An article in the latest National Geographic has North Dakotans fuming, according to today’s Star Tribune. It says the state’s small towns are declining, farms are being abandoned, etc. North Dakotans are mystified because in fact the state’s economy is doing pretty well, and the bigger cities are flourishing. North Dakota always gets a bad rap because it’s so cold and flat.
It really is cold and flat, but it has a kind of austere charm, and I think the critiques of the Nat Geo article are right that it’s a cliche created by people from other states. Rural towns in Minnesota and Oregon and Arizona are suffering the same fate. There’s nothing unique about North Dakota’s rural decline.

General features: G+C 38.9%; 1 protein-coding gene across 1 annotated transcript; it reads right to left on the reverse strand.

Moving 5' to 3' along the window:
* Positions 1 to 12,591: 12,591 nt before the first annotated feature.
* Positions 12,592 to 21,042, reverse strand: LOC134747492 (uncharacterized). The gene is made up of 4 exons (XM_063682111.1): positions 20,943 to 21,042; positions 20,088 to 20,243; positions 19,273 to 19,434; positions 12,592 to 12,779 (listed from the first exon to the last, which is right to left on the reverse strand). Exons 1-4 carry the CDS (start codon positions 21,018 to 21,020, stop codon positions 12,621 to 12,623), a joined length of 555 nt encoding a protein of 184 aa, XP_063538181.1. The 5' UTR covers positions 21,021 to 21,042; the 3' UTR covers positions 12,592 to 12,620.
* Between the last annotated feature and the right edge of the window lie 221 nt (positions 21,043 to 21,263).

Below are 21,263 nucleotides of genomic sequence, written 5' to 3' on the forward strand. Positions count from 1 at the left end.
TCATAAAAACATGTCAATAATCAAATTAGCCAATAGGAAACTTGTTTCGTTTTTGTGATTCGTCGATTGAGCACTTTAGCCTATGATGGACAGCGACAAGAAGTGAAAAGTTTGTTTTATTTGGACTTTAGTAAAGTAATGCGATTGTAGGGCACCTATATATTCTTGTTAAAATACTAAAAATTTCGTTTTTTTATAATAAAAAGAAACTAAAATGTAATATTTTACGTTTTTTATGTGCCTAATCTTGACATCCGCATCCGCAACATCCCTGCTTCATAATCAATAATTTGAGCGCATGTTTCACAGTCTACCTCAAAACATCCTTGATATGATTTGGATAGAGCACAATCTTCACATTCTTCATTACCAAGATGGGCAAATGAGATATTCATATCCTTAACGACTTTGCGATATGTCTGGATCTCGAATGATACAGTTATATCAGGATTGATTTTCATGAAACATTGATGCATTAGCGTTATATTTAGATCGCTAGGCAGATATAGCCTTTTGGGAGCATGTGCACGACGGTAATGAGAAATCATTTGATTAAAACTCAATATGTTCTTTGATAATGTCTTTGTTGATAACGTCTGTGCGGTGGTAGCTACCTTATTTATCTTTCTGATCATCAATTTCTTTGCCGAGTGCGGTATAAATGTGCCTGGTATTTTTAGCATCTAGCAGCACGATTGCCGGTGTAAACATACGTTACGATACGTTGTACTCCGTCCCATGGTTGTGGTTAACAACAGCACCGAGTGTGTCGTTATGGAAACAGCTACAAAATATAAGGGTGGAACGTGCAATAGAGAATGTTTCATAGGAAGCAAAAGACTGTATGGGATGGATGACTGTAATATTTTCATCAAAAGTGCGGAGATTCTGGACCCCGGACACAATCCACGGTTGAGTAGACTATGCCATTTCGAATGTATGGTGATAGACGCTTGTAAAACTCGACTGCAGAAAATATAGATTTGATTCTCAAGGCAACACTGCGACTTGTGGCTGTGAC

I spent two years getting my master’s degree in English from the North Dakota State University of Agricultural and Applied Sciences in Fargo (better known as NDSU, home of the Bison), and I’m here to tell you that Fargo is one of the friendliest towns I’ve ever been to. “Minnesota nice” is another one of those stupid cliches. North Dakotans are nicer, and not nearly so pretentious.
Diane and I spent a few nights camping in the North Dakota badlands with our friends Jim and Debbie back in the early ’90s. I recommend it. Not quite as breathtaking as the South Dakota badlands, but less crowded and touristy. We were hot. It was hard to find shade.
I got a NDSU Bison sweatshirt for Christmas. I wear it with pride.